It’s a complaint that many women will encounter — urinary incontinence. However, a new study has found that as an older woman you might find some relief from the frustrating and sometimes embarrassing issue if you are slimmer and stronger.
The study, published in the Journal of the American Geriatrics Society, looked at around 1,500 women in their 70s and followed their journey over three years, finding that where a woman decreased her body mass index by around 5 per cent or more she was 50 per cent less likely to suffer urinary incontinence.
Your body mass index (more commonly referred to as BMI) is a rough estimate of your personal body fat based on your height and your weight.
In addition to being slimmer, the research also found that if you decreased your grip strength — that’s the indicator of overall muscle strength — by 5 per cent of more you were 60 per cent more likely to increase your risk of urinary incontinence.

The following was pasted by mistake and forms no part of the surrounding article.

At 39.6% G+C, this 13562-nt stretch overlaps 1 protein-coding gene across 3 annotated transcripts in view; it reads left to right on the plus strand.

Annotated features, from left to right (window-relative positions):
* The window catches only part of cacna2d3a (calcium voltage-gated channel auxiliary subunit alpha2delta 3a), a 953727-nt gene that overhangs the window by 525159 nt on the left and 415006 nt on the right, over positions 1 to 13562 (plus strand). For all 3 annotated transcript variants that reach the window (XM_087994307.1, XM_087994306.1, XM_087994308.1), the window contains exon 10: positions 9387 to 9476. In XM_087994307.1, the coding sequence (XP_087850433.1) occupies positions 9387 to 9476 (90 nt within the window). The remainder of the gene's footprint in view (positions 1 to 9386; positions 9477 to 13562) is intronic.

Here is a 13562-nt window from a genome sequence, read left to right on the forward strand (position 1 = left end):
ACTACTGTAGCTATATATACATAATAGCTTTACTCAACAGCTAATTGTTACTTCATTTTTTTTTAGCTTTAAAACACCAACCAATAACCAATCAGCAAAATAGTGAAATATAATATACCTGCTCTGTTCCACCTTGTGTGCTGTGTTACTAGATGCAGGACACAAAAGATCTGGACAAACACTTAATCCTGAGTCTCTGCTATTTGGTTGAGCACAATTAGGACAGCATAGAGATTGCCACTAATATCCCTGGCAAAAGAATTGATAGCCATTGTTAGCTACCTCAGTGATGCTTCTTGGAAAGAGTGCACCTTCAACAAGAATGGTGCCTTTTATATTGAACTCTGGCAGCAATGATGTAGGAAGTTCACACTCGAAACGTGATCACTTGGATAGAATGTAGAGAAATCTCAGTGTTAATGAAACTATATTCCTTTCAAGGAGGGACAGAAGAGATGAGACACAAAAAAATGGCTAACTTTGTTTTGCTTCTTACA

However, for women in the study, these factors only appeared to assist with one type of incontinence.
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“Our study found that changes in body composition and grip strength are associated with changes in stress urinary incontinence frequency over time, but not with changes in urgency urinary incontinence frequency over time,” said the study’s lead author Dr Anne Suskind, an assistant professor of urology at the University of California, San Francisco.
Stress urinary incontinence is what often happens to you after you have given birth, whereas urgency incontinence might be caused by neurological issues.
Of the women involved in the study, 164 of them admitted to have new or persistent stress urinary incontinence while 320 women had new or persistent urgency urinary incontinence.
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